Ukraine War Update: Ukraine and Russia observe day of remembrance; Military strategist says ‘Putin is winning at this moment’

by Chris Lange

Chris Lange, FISM News


As the war in Ukraine stretches into its fourth month, both Russia and Ukraine are observing the “Day of Remembrance and Sorrow” today, marking the anniversary of Hitler’s attack on the Soviet Union in World War II. In Russia, President Vladimir Putin visited the Russian tomb of the unknown soldier and is expected to lay flowers at a memorial flame for the dead later in the day. 

World War II plays heavily into Putin’s narrative that Russia’s invasion of Ukraine is a “special military operation” necessary to squelch rising Naziism – a rationale wholly rejected by Ukraine and the West, but one that the people of Russia appear to now support.

Ukrainian presidential adviser Mykhailo Podolyak referenced the somber anniversary in a rueful tweet, writing, “Bombed at 4:30 am. Banned the word ‘war’. Blamed other countries for aggression. Psychiatrists of the future will examine: how after building the WWII cult for years, Russia began to recreate bloody pages of the history and Nazis’ each step.” 

Russian military advances

The tweet followed a brutal night of Russian attacks that slammed areas in eastern Ukraine where pockets of resistance have prevented Moscow from achieving full military control. In the city of Sievierodonetsk, the focal point of fighting in recent weeks, Ukrainian defenders struggled to hold onto the Azot chemical plant in the ravaged city’s industrial outskirts. About 500 civilians are sheltering at the plant.

“Today everything that can burn is on fire,” Serhiy Haidai, the governor of Ukraine’s eastern Luhansk region, told The Associated Press. “It is a sheer catastrophe. Our positions are being fired at from howitzers, multiple rocket launchers, large-caliber artillery, missile strikes.”

The Russian military currently controls about 95% of the Luhansk region but has struggled to overtake it completely despite a significant military advantage.

“With the help of tactical movements, the Ukrainian army is strengthening defenses in the Luhansk region,” Ukrainian President Volodymyr Zelenskyy said Tuesday in his nightly video address. “That really is where the toughest situation is now.”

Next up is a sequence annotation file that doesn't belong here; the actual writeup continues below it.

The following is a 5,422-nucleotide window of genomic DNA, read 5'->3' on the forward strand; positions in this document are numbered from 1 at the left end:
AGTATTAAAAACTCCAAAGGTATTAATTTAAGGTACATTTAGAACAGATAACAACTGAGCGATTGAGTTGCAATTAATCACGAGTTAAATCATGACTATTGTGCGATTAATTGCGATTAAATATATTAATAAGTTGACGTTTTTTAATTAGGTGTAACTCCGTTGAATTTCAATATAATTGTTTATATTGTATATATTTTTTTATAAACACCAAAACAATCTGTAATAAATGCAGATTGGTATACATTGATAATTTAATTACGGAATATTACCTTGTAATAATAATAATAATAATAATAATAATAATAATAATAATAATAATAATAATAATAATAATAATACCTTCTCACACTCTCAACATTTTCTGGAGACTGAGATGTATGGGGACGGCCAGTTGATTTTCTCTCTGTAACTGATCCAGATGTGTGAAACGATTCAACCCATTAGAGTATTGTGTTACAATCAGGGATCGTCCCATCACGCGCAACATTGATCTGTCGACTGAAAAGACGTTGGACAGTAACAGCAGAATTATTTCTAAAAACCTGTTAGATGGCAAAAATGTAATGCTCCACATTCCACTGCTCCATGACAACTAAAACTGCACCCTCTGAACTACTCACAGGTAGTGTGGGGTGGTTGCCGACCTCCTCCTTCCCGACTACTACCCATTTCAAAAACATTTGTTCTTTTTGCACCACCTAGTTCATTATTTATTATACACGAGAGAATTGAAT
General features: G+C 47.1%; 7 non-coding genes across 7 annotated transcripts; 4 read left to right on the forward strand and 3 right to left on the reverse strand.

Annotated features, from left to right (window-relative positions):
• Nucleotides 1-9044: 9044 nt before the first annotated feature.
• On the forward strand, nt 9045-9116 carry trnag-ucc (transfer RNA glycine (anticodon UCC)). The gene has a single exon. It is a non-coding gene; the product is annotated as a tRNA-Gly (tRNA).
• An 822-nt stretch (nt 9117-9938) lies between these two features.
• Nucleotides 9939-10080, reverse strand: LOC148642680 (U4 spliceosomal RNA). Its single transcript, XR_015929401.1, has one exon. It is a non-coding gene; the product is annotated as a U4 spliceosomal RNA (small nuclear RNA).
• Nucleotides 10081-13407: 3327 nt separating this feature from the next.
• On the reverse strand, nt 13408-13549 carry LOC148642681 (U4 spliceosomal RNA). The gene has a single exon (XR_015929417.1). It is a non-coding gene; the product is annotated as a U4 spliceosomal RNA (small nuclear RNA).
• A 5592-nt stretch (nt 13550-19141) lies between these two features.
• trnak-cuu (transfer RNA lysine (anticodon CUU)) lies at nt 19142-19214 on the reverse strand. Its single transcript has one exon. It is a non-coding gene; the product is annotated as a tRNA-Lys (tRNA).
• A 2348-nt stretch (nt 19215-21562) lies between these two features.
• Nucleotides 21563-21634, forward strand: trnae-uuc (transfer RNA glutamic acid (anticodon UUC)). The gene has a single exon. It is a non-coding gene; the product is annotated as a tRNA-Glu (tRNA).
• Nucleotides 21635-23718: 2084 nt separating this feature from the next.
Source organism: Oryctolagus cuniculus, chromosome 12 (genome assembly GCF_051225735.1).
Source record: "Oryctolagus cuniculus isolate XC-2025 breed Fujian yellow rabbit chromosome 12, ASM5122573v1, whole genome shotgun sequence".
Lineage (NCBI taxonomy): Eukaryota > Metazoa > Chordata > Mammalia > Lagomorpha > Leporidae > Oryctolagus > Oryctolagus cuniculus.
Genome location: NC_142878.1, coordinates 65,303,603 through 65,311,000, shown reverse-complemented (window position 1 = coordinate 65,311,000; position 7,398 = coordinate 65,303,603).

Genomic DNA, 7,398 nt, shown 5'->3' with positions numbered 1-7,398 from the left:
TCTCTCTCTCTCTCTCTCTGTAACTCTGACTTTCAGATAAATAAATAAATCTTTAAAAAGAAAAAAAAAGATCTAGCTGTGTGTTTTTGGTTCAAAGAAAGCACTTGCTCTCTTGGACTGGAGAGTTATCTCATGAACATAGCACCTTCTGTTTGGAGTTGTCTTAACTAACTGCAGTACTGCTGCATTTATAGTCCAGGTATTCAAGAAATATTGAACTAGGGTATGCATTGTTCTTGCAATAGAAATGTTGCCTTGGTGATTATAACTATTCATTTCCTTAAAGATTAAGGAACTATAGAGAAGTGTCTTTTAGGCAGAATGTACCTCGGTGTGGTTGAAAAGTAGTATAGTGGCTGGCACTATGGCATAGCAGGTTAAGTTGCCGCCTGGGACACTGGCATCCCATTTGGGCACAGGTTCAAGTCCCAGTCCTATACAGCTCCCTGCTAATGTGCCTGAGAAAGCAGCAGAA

‘Putin is winning at this moment’

A retired U.S. general described the fighting between Russia and Ukraine as a “heavyweight boxing match,” and that he senses a “knockout blow” is coming, according to a Business Insider report.

“In 2 months of fighting, there has not yet been a knockout blow. It will come, as RU forces become more depleted” Retired Lt. Gen. Mark Hertling, former commander of the U.S. Army in Europe, tweeted late Monday. 

Hertling likened the fierce battle between the two sides in Ukraine’s eastern Donbas region to a “punch-counterpunch” fight, where neither side has seen much progress on the frontlines amid ongoing counterattacks and a constant barrage of artillery exchanges. 

“The Donbas fight has been a slugfest for over 2 months, so an expectation would be advancement on one side or the other. That’s not happened,” Hertling wrote in a separate tweet

Hertling said that while both Russia and Ukraine continue to suffer heavy casualties, Ukraine possesses an advantage in terms of greater “will and morale.”

Kyiv has acknowledged that it is outgunned by Russian forces and has pleaded daily with the West to rush in more weapons deliveries.

“Putin is winning at this moment,” Edward Luttwak, a military strategist recently told Insider.

Moscow says response to Lithuanian transit ban will ‘not be diplomatic’

A Russian Foreign Ministry spokesperson said Wednesday that Moscow’s response to Lithuania’s ban on the transit of goods sanctioned by the EU to the Russian exclave of Kaliningrad will be one of practicality rather than diplomacy, according to Reuters.

“One of the main questions has been about whether the response would be exclusively diplomatic – the answer: no,” Maria Zakharova said at her weekly briefing, adding: “The response will not be diplomatic but practical.”

Zakharova did not elaborate on the remark but said that an announcement regarding what form the practical measures will take will be forthcoming.